- The Washington Times - Friday, July 27, 2007

In Berkeley County, the inventory of homes on the market — many of them in or around Hedgesville, a little to the west of Martinsburg — continues to inch upward.

“It is truly a buyer’s market,” says Jackie Avey-King, Realtor and founder of King Street Realty in Martinsburg. “They can pick and choose.”

Just don’t assume everything goes for a song.

“People come up here from the city and think they will get a huge mansion for $100,000,” says Ms. Avey-King, whose longtime business partner is Greg Ahalt. “There is still a bit of sticker shock. For example, you can find houses here in the $700,000 range, but they are much nicer than what you would get in the city for that much.”

Most of the time, buyers “still like a property enough to buy it,” even if it did not initially meet their high expectations of low cost, by urban standards, she says.

“Then again, we still have people who ask whether we have running water” in the homes that are for sale, Ms. Avey-King says with a laugh. “It’s the old West Virginia stereotype.”

One look at some of the prices Hedgesville homes are commanding could be enough to dispel any hillbilly myth.

Telena Spies, an agent with Coldwell Banker, says you can purchase a home in the area for $250,000 — or for triple that.

Hedgesville offers “a mixture of everything,” she says, noting that there are a number of subdivisions there, many offering homes with lots of 2 acres or more. The Woods, west of Hedgesville, is one example: It’s a vacation-home community with amenities including a golf course and swimming pool. But there are other areas that draw families who want 5 acres of land and the chance to send their youngsters to Hedgesville High School, which real estate agents say is well-regarded.

Dan Ryan Builders Inc. is busy developing Archer’s Rock, for which plans include a pool and recreation center for residents, sales consultant Erin Fink says.

Located between Interstate 81 and Hedgesville, the community will feature houses such as the $230,000 Sugar Maple model, with more than 2,000 square feet including four bedrooms, a dining room and breakfast nook, a family room and living room plus walk-in closets.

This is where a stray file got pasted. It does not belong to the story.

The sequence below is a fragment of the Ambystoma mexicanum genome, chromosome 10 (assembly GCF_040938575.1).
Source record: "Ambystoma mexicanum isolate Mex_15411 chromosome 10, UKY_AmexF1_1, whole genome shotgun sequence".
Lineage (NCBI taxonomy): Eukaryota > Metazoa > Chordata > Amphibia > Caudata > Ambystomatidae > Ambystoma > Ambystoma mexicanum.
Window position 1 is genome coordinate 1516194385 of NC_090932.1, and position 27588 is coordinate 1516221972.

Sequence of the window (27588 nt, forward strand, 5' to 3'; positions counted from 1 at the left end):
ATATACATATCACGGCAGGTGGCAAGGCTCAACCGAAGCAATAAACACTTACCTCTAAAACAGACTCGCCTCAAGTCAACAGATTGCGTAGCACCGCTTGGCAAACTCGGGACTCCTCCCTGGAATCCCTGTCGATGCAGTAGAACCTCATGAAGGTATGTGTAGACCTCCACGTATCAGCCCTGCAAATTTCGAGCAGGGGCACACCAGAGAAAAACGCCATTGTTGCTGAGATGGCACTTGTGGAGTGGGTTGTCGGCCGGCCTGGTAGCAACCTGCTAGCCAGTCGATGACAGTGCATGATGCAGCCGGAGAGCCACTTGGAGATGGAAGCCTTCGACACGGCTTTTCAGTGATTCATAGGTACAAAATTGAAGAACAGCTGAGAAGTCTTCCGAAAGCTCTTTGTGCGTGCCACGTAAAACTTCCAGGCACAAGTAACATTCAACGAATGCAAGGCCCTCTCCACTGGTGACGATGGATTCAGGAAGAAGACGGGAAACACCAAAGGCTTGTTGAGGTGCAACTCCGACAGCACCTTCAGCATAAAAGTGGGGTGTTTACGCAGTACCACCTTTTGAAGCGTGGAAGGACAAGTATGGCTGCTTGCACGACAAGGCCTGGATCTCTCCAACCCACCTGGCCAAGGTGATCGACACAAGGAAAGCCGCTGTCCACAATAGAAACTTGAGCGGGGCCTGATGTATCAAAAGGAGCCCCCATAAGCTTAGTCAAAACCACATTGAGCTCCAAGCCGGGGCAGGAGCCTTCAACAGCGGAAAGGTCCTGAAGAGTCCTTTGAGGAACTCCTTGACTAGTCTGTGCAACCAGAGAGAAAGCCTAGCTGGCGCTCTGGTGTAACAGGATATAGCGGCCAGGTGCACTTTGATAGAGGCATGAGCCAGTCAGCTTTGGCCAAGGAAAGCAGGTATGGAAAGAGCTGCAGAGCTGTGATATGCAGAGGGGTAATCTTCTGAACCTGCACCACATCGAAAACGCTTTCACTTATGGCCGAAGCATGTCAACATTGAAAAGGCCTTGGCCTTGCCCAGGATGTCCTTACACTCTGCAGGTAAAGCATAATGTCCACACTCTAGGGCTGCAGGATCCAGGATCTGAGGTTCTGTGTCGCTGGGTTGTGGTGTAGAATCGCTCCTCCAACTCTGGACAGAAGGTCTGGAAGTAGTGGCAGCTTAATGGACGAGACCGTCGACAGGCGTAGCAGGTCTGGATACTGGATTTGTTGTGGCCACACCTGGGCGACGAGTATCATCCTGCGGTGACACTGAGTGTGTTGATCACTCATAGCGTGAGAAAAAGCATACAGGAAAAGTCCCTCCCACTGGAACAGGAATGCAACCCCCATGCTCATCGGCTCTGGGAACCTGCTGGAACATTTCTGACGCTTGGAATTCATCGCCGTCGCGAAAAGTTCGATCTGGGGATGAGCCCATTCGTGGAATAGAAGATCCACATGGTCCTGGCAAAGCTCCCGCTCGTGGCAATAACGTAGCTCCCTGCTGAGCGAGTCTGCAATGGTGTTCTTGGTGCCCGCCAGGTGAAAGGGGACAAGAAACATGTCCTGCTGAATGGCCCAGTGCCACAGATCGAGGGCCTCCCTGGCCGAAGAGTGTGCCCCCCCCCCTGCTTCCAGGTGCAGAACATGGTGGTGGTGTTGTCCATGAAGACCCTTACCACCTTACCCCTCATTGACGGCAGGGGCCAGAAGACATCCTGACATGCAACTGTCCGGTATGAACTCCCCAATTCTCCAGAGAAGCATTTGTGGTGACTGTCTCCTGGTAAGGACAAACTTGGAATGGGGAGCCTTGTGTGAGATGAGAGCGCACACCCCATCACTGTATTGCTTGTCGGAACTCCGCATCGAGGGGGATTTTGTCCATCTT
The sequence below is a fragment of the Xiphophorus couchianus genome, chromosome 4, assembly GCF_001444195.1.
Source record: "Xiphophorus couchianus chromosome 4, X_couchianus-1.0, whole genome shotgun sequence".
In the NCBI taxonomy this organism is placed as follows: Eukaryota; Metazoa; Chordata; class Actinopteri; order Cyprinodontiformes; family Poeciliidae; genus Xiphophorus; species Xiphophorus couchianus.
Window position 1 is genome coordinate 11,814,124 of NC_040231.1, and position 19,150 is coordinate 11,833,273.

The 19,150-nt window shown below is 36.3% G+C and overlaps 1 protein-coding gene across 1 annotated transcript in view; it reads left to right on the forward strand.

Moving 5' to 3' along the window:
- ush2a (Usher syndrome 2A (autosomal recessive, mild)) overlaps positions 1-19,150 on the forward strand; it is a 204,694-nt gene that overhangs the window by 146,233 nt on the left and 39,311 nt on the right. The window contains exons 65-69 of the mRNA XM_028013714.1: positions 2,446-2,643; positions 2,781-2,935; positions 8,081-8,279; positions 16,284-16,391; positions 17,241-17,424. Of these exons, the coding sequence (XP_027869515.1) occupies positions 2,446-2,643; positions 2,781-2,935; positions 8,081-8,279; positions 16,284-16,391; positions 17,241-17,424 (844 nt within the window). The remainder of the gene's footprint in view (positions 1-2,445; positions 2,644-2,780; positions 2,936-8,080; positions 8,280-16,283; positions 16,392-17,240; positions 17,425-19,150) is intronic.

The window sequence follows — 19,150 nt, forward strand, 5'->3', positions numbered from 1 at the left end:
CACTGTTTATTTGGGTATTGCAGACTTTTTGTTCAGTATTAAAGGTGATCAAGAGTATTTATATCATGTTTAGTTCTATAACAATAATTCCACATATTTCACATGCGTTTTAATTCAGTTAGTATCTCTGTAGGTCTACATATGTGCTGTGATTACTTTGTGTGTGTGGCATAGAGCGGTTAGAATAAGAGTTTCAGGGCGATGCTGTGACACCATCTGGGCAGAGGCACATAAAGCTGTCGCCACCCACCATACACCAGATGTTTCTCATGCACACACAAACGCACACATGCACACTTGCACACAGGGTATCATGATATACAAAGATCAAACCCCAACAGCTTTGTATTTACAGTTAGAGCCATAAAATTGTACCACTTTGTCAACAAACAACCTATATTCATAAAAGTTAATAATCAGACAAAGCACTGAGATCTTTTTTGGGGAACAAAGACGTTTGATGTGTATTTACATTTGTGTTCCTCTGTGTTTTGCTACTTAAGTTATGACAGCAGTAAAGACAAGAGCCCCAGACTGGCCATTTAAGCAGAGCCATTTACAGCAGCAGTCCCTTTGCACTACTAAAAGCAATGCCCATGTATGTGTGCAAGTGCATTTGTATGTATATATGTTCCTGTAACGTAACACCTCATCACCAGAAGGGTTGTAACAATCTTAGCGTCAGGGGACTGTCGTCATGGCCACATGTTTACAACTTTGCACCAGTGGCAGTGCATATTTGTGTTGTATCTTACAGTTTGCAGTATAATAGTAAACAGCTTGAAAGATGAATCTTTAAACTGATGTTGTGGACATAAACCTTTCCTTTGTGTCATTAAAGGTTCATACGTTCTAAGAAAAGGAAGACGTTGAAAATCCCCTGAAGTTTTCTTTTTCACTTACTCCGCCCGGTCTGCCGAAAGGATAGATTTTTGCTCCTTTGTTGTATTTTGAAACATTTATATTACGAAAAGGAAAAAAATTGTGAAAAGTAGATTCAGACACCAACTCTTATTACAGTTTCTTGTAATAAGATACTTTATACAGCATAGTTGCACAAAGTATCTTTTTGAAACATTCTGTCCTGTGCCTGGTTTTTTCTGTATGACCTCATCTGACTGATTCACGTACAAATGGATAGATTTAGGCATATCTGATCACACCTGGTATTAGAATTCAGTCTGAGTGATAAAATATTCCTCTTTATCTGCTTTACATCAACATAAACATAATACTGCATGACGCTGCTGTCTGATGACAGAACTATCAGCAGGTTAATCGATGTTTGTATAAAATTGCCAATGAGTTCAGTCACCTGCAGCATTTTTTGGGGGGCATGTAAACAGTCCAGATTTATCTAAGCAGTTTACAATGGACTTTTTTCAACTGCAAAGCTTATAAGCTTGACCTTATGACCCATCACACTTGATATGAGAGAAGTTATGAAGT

“You can add a sunroom, a rear extension, a second walk-in closet” and other enhancements, says Ms. Fink, who expects a new model home in the community to be available for inspection this fall.

As an incentive in a slow market, Dan Ryan is offering some buyers a 51 percent discount off add-ons like these.

Those perks are one of the reasons Ms. Avey-King believes that new construction is selling better than existing homes.

“Some builders offer a new car in the garage, or $10,000 toward closing costs,” she says. “The builders are jumping though hoops to maintain their level of activity.”

The overall softening of the market is partly the result of a more discriminating buyer who eschews the meandering Sunday drives breezing by homes for sale, says Ms. Spies, who estimates there are more than 1,200 properties on the market in Berkeley County alone.

“People are very cognizant of their time, and you don’t have a lot of lookers,” she says. “If they are looking, they are usually serious,” especially given the price of gas.

Berkeley County, Jefferson County and Morgan County all offer opportunities to the savvy buyer or builder, says David Hartley, executive officer of the Eastern Panhandle Home Builders Association, which counts 325 companies representing 14,000 employees on its member roster.

Berkeley County is growing faster than any other county in the state, while “there is also a lot of potential in Morgan County because it is so sparsely populated,” he says.

“The opportunities for buyers in this market are very good,” he says. “There are more homes on the market, which gives them more selection. There are more incentives to entice buyers. And interest rates are still at historical lows. All these things indicate that conditions are still good.”

Of the current inventory, Ms. Spies estimates that fully one-quarter are town houses, a relatively new phenomenon in this part of the world. “One builder builds some, and then another follows suit, and then you basically have umpteen town houses” for sale, she says.

Ms. Avey-King, who arrived in West Virginia from North Carolina in the 1960s and could not imagine ever leaving, wonders anecdotally whether the market is starting to pick back up.

“Today makes two days in a row I was out showing houses,” she says. “I think people are tired of hearing the media say the market is down.”



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